US Chamber Puts Employee Benefits at 40.2% of Payroll Expenses

April 28, 2006 ( - The cost of employee benefits in 2004 reached 40.2% of payroll expenses, reflecting a trend of substantial growth in recent years, according to the 2005 Employee Benefits Study recently released by the United States Chamber of Commerce.

According to the study, retirement and savings plan costs saw the sharpest increase, rising from 6.7% to 8% of payroll expenses from 2003 to 2004, according to the study of 720 US companies.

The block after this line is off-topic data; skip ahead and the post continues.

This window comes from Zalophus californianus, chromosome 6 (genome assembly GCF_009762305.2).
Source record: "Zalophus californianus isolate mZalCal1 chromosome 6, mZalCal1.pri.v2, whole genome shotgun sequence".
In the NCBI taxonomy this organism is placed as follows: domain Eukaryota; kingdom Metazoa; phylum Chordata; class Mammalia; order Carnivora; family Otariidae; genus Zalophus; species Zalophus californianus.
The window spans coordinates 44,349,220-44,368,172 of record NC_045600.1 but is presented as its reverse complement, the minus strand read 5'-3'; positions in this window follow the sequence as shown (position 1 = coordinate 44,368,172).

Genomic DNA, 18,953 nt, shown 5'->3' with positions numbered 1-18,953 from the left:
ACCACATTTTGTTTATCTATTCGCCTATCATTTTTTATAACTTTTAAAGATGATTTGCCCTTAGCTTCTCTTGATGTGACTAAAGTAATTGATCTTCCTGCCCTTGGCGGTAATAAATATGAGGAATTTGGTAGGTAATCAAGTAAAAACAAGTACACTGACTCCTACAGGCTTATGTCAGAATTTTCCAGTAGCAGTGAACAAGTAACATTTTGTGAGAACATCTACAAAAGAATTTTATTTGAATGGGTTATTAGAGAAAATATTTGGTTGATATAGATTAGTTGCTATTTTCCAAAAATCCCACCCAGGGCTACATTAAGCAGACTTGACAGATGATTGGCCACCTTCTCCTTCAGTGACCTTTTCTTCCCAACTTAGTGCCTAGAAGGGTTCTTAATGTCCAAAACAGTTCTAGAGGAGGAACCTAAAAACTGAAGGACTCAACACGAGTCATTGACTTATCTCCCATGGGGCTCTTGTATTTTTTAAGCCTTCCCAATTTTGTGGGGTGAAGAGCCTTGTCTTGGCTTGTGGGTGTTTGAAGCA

Medically-related expenses remained the greatest share of employee benefit costs at 11.9%. Payments for time not worked, such as paid holidays and paid time off, represented an additional 10.5% of payroll expenditures.

“These results indicate that employers continue to strive to offer good benefits packages to workers, even in the face of increasing costs” said Randel Johnson, Vice President for Labor, Immigration & Employee Benefits, in the US Chamber of Commerce news.

The average dollar amount in benefits received by employees from the participating companies increased from $18,358 in 2004 to $20,158 in 2005. Benefit costs, as a percentage of payroll costs, have increased on average close to 1% each year since 2000.

The study can be purchased here .